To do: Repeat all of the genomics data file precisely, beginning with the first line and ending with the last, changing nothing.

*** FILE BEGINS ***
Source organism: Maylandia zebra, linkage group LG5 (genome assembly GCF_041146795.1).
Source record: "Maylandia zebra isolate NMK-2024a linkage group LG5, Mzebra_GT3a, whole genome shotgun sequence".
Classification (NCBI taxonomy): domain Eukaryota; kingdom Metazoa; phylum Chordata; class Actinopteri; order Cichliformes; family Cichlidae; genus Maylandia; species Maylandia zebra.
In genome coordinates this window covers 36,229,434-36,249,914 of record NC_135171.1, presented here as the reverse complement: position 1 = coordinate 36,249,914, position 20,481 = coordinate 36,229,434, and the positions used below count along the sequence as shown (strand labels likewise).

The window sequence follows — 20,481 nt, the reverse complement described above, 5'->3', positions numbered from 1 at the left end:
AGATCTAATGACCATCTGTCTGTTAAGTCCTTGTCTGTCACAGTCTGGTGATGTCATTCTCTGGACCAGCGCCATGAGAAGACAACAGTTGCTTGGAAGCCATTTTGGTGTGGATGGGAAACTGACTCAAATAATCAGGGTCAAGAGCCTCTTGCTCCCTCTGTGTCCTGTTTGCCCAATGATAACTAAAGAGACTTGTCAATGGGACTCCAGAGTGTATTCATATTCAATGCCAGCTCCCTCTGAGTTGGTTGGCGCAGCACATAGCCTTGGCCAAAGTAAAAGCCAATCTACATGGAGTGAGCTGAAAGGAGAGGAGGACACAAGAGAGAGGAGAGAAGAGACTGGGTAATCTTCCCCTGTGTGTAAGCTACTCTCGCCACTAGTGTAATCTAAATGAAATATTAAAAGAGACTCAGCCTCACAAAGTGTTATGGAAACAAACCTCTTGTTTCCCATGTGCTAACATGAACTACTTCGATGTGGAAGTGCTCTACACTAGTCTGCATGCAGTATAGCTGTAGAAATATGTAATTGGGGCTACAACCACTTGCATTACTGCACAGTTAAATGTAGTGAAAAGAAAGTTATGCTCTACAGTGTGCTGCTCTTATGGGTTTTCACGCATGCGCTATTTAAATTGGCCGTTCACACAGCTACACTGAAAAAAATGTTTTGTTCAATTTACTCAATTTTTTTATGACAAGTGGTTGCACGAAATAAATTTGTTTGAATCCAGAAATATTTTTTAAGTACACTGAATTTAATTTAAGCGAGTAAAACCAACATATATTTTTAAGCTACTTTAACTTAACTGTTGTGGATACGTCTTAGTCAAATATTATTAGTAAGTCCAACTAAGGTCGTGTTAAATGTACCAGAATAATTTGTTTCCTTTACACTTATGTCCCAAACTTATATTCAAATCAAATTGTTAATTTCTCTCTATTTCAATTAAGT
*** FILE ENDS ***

Source organism: Maylandia zebra, linkage group LG5 (genome assembly GCF_041146795.1).
Source record: "Maylandia zebra isolate NMK-2024a linkage group LG5, Mzebra_GT3a, whole genome shotgun sequence".
Classification (NCBI taxonomy): domain Eukaryota; kingdom Metazoa; phylum Chordata; class Actinopteri; order Cichliformes; family Cichlidae; genus Maylandia; species Maylandia zebra.
In genome coordinates this window covers 36,229,434-36,249,914 of record NC_135171.1, presented here as the reverse complement: position 1 = coordinate 36,249,914, position 20,481 = coordinate 36,229,434, and the positions used below count along the sequence as shown (strand labels likewise).

The window sequence follows — 20,481 nt, the reverse complement described above, 5'->3', positions numbered from 1 at the left end:
AGATCTAATGACCATCTGTCTGTTAAGTCCTTGTCTGTCACAGTCTGGTGATGTCATTCTCTGGACCAGCGCCATGAGAAGACAACAGTTGCTTGGAAGCCATTTTGGTGTGGATGGGAAACTGACTCAAATAATCAGGGTCAAGAGCCTCTTGCTCCCTCTGTGTCCTGTTTGCCCAATGATAACTAAAGAGACTTGTCAATGGGACTCCAGAGTGTATTCATATTCAATGCCAGCTCCCTCTGAGTTGGTTGGCGCAGCACATAGCCTTGGCCAAAGTAAAAGCCAATCTACATGGAGTGAGCTGAAAGGAGAGGAGGACACAAGAGAGAGGAGAGAAGAGACTGGGTAATCTTCCCCTGTGTGTAAGCTACTCTCGCCACTAGTGTAATCTAAATGAAATATTAAAAGAGACTCAGCCTCACAAAGTGTTATGGAAACAAACCTCTTGTTTCCCATGTGCTAACATGAACTACTTCGATGTGGAAGTGCTCTACACTAGTCTGCATGCAGTATAGCTGTAGAAATATGTAATTGGGGCTACAACCACTTGCATTACTGCACAGTTAAATGTAGTGAAAAGAAAGTTATGCTCTACAGTGTGCTGCTCTTATGGGTTTTCACGCATGCGCTATTTAAATTGGCCGTTCACACAGCTACACTGAAAAAAATGTTTTGTTCAATTTACTCAATTTTTTTATGACAAGTGGTTGCACGAAATAAATTTGTTTGAATCCAGAAATATTTTTTAAGTACACTGAATTTAATTTAAGCGAGTAAAACCAACATATATTTTTAAGCTACTTTAACTTAACTGTTGTGGATACGTCTTAGTCAAATATTATTAGTAAGTCCAACTAAGGTCGTGTTAAATGTACCAGAATAATTTGTTTCCTTTACACTTATGTCCCAAACTTATATTCAAATCAAATTGTTAATTTCTCTCTATTTCAATTAAGT